|Major Groups > Gilled Mushrooms > Pale-Spored > Tricholoma > Tricholoma fracticum|
by Michael Kuo
The North American distribution of Tricholoma fracticum is uncertain; to my knowledge it has only been documented in northern California, under conifers. It has a distinctive, two-colored stem that is white near the apex and orangish brown below a well defined . . . well, is it a ring zone or a true ring? It's a little too substantial to qualify as the former, and a little too flimsy for the latter. Other distinguishing features include the reddish brown, sticky (when young) cap and the strongly bitter taste.
Confusion with Tricholoma aurantium can be eliminated quickly, since that species has a finely scaly stem (the orangish brown scales simply terminate near the apex, creating a two-toned appearance without a separating ring or ring zone) and mealy, rather than bitter, taste.
Tricholoma batschii and Tricholoma subannulatum are synonyms.
Ecology: Mycorrhizal with pines (species of Pinus) and possibly with other conifers; growing scattered or gregariously, sometimes in clusters; recorded from northern California; winter.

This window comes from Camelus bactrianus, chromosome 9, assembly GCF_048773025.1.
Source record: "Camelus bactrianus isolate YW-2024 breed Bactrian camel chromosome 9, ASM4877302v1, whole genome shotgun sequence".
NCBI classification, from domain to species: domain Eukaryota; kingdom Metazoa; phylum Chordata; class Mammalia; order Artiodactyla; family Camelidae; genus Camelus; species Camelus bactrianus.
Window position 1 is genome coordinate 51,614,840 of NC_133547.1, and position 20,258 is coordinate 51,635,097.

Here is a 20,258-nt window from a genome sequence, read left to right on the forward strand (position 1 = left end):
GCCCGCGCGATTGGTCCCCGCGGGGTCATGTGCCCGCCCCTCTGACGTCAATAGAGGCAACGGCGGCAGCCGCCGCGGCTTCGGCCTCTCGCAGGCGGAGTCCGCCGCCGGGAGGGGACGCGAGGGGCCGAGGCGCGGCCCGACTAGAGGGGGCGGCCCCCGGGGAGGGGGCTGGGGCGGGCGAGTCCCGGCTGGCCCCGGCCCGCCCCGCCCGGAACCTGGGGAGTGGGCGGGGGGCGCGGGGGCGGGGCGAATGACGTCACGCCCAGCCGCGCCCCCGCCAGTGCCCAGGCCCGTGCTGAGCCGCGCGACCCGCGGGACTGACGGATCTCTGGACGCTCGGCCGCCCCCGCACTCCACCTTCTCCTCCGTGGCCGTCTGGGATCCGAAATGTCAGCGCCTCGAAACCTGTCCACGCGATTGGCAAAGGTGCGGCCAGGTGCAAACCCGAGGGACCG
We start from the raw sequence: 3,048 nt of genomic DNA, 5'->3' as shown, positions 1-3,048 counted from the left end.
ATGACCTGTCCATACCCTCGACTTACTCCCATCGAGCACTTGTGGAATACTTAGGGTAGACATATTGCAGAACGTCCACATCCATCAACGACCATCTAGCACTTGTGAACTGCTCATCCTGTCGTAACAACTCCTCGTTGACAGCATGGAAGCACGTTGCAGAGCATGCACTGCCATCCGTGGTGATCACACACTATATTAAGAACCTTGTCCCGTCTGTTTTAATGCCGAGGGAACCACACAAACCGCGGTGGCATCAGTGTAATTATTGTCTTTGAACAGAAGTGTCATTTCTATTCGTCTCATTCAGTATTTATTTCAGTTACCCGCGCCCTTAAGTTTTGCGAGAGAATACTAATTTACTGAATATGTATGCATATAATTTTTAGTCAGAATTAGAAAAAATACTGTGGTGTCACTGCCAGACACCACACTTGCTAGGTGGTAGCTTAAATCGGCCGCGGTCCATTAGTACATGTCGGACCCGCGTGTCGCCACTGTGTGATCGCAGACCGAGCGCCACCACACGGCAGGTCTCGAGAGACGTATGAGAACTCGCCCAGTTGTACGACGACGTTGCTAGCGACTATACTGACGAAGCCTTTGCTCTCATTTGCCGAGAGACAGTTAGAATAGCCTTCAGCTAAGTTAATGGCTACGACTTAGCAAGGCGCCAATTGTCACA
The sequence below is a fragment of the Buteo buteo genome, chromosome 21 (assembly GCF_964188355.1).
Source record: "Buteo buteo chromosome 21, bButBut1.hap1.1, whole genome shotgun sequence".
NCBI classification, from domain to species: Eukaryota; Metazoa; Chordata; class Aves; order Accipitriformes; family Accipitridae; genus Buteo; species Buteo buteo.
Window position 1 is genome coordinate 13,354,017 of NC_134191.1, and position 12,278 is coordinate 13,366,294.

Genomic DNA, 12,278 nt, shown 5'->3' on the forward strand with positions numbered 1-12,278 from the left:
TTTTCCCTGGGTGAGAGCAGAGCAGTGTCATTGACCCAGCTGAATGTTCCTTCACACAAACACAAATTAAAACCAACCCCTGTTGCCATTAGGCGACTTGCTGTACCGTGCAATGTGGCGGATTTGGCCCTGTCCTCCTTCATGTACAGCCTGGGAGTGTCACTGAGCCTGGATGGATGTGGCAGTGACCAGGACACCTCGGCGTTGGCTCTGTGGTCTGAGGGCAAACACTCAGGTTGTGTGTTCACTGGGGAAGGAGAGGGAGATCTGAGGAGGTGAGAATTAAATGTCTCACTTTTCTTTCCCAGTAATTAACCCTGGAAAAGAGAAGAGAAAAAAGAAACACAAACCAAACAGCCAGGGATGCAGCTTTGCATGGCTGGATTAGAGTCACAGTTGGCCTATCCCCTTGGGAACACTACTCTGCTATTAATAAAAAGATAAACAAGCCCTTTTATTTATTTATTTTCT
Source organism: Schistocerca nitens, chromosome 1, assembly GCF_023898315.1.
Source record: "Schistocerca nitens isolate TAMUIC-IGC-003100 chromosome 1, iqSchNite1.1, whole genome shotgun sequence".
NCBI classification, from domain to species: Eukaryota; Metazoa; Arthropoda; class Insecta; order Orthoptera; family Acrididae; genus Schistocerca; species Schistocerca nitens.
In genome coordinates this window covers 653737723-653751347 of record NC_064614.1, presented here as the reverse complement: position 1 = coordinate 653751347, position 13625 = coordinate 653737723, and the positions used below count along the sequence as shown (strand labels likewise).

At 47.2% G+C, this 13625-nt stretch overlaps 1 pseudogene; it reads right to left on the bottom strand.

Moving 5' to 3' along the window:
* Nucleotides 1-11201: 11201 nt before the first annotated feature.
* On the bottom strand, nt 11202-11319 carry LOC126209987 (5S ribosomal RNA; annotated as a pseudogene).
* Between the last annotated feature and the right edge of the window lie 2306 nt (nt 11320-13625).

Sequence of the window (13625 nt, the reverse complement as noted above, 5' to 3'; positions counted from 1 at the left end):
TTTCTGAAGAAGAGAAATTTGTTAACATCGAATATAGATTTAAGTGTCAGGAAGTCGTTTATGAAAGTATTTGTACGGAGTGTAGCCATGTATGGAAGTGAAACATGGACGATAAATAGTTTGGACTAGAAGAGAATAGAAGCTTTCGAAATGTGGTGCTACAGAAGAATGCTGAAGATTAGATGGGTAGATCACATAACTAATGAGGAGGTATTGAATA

Cap: 3-10 cm; broadly convex or nearly flat; slimy or sticky when fresh, but soon dry; reddish brown to orangish brown; smooth or with a few appressed fibers over the center; the margin initially rolled under somewhat.
Gills: Attached to the stem, often by means of a notch; close; whitish to very pale orange, developing brownish discolorations.
Stem: 2-8 cm long; 1-2.5 cm thick; more or less equal, or tapering to the base; whitish near the apex, sometimes discoloring a little brownish; orangish brown below; with a small but clearly defined bracelet of flimsy and gelatinous tissue between the two zones (the result of a cortina-like partial veil that covers the young gills); solid and fleshy.
Flesh: White; not changing on exposure.
Odor and Taste: Taste strongly bitter; odor not distinctive or slightly mealy.
Spore Print: White.
Microscopic Features: Spores 5-7.5 x 3-5.5 µ; smooth; elliptical; inamyloid. Basidia 2-spored (but the European T. fracticum is 4-spored), not basally clamped. Cystidia absent. Clamp connections absent.
REFERENCES: (Brtizelmayr, 1893) Kriesel, 1984. (Breitenbach & Kränzlin, 1991; Shanks, 1996.)
This site contains no information about the edibility or toxicity of mushrooms.
Cite this page as:
Kuo, M. (2006, October). Tricholoma fracticum. Retrieved from the MushroomExpert.Com Web site: http://www.mushroomexpert.com/tricholoma_fracticum.html